MILEPOSTS—HIRED: Former Florida State coach, HUGH DURHAM, 40, as basketball coach at the University of Georgia; during Durham's 12 years at Florida State, the Seminoles had a 230-95 record. As basketball coach at Bradley University, DICK VERSACE, 37, who coached Jackson (Mich.) Community College for the past two seasons; his teams had a 47-13 record. GALE CATLETT, 38, as basketball coach at West Virginia, his alma mater; Catlett coached Cincinnati for six seasons and had a 124-46 record. BRUCE HAROLDSON, 41, as basketball coach at Montana State; Haroldson coached at Mesa State College (Colo.) for the past four seasons; his teams went 85-32. BUDDY MAHAR, 32, former assistant at Columbia, as head coach. As basketball coach at the University of Richmond, LOU GOETZ, 32, former Duke assistant. By the University of California, DICK KUCHEN, as basketball coach. Kuchen was an assistant at Notre Dame.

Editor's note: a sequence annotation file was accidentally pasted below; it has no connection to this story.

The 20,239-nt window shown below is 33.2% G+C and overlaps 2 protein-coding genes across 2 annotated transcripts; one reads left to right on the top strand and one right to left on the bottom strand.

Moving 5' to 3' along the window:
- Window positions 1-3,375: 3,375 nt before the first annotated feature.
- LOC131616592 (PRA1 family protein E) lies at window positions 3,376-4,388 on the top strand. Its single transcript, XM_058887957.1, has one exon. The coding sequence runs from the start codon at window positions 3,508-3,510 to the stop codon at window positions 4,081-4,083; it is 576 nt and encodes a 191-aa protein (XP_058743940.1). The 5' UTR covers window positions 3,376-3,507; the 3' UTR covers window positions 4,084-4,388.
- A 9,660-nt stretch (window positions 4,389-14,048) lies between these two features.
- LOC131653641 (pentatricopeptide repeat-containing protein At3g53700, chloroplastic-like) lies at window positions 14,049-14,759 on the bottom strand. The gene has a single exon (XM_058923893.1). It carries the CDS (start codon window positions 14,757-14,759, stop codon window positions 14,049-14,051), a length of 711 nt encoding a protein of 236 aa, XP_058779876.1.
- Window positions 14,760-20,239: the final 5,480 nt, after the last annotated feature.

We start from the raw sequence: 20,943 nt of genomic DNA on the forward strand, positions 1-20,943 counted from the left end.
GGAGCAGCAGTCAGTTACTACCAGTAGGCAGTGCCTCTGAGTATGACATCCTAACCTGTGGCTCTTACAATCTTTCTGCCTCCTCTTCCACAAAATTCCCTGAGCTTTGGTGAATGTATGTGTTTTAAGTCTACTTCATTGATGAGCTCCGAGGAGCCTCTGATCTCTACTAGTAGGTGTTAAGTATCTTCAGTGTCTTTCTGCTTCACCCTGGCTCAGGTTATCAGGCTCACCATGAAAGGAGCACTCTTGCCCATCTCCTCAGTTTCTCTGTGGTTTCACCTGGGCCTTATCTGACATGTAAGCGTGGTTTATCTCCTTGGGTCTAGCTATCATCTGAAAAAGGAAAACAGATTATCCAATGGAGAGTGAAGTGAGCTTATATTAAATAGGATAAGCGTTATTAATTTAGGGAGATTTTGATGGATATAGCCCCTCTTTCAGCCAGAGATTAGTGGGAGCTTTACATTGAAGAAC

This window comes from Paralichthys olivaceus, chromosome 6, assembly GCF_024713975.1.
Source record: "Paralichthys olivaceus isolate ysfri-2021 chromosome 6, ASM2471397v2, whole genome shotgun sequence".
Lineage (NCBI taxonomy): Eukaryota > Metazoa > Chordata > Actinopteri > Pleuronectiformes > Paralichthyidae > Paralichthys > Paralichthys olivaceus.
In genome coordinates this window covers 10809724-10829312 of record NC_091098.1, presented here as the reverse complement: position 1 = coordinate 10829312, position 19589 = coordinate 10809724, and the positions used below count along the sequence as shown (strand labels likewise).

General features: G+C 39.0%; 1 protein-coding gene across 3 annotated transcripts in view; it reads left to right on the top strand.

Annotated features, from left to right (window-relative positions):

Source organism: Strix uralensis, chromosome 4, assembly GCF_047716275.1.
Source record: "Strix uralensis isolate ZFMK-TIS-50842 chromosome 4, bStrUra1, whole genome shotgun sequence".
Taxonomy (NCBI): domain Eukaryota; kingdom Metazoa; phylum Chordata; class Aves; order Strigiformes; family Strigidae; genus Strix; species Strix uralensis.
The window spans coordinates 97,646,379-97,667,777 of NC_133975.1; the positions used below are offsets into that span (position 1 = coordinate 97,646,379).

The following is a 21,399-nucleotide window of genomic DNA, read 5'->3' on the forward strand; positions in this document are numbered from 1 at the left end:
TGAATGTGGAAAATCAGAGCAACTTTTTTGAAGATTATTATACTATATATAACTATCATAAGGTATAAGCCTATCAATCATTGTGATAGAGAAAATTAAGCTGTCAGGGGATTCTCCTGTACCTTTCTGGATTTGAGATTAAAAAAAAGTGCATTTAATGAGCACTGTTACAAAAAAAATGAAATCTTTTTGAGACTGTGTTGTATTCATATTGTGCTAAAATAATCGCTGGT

DIED: WILLIAM (Billy) COX, 58, shortstop for the Pittsburgh Pirates (1941, '46 and '47) and third baseman for Brooklyn (1948-54) and Baltimore (1955); of cancer; in Harrisburg, Pa. Cox played on three Dodger pennant winners and was considered one of the finest fielding third basemen of all time.